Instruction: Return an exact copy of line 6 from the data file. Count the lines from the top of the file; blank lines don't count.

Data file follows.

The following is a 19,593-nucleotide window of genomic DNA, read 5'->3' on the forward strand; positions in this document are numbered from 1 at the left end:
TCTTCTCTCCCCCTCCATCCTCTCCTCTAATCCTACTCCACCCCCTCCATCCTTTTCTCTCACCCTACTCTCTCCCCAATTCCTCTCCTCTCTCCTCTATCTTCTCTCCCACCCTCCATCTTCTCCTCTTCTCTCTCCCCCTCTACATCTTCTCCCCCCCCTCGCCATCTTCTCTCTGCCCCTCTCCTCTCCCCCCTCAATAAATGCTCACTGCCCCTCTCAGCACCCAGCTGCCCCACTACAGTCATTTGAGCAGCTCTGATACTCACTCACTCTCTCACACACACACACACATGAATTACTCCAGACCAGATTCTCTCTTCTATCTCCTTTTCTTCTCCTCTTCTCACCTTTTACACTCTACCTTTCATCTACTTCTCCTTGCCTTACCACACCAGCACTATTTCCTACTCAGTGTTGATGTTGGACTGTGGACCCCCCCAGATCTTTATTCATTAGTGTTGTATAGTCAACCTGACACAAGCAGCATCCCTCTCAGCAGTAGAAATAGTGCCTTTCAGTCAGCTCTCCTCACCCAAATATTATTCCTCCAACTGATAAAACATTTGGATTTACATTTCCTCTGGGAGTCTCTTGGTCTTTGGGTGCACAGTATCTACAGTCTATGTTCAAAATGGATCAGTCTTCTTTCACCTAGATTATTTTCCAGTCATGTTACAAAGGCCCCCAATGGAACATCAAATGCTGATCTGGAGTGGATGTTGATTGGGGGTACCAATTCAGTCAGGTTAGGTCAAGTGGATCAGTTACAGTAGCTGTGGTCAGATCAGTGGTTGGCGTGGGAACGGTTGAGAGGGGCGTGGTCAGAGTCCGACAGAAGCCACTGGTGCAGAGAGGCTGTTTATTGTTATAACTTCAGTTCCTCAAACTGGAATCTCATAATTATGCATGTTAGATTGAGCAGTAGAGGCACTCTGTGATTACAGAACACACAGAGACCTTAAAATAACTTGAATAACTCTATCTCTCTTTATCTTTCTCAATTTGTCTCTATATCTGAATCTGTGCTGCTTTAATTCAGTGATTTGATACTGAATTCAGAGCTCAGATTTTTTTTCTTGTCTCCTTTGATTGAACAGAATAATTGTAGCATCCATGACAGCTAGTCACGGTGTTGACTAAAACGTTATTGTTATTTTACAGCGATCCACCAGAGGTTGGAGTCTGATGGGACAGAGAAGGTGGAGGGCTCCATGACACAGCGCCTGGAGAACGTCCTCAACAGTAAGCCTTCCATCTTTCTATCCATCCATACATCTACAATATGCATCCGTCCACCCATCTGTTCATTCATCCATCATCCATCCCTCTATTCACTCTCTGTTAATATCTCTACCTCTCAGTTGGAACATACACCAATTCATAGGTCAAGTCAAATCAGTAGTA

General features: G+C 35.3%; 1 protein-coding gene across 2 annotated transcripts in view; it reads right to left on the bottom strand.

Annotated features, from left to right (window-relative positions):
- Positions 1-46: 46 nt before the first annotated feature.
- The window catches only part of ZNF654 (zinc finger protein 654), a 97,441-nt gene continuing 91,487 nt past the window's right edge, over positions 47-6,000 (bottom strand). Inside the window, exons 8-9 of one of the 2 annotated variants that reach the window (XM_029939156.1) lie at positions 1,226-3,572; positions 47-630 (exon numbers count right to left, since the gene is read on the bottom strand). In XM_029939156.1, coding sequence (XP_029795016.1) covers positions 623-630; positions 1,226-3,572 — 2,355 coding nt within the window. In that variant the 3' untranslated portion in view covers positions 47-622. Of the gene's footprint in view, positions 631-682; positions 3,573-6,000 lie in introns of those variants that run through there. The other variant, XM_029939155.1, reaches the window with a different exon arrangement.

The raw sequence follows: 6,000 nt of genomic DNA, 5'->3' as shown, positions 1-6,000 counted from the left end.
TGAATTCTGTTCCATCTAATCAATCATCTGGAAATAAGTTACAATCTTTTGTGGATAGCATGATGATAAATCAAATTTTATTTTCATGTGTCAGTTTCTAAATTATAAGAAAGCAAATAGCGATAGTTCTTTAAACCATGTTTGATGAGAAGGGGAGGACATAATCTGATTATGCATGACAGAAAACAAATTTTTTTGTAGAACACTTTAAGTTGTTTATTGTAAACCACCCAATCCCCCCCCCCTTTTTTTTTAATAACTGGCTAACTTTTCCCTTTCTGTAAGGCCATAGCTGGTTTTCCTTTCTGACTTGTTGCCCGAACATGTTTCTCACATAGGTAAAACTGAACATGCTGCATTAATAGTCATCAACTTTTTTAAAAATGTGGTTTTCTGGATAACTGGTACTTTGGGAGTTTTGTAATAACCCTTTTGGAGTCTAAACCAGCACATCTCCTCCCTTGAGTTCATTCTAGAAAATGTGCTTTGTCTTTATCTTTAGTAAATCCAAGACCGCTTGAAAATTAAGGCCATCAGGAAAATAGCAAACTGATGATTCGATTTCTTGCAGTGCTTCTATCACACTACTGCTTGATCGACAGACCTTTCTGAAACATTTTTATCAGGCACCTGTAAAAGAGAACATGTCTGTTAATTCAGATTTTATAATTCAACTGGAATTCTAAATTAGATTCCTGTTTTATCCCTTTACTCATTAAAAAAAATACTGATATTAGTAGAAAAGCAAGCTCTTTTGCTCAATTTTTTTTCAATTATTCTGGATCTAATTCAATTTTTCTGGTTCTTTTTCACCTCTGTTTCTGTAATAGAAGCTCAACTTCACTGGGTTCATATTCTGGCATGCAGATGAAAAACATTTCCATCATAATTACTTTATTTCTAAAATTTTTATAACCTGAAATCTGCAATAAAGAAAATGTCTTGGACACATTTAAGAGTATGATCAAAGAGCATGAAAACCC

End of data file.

- The window catches only part of ZNF654 (zinc finger protein 654), a 97,441-nt gene continuing 91,487 nt past the window's right edge, over positions 47-6,000 (bottom strand). Inside the window, exons 8-9 of one of the 2 annotated variants that reach the window (XM_029939156.1) lie at positions 1,226-3,572; positions 47-630 (exon numbers count right to left, since the gene is read on the bottom strand). In XM_029939156.1, coding sequence (XP_029795016.1) covers positions 623-630; positions 1,226-3,572 — 2,355 coding nt within the window. In that variant the 3' untranslated portion in view covers positions 47-622. Of the gene's footprint in view, positions 631-682; positions 3,573-6,000 lie in introns of those variants that run through there. The other variant, XM_029939155.1, reaches the window with a different exon arrangement.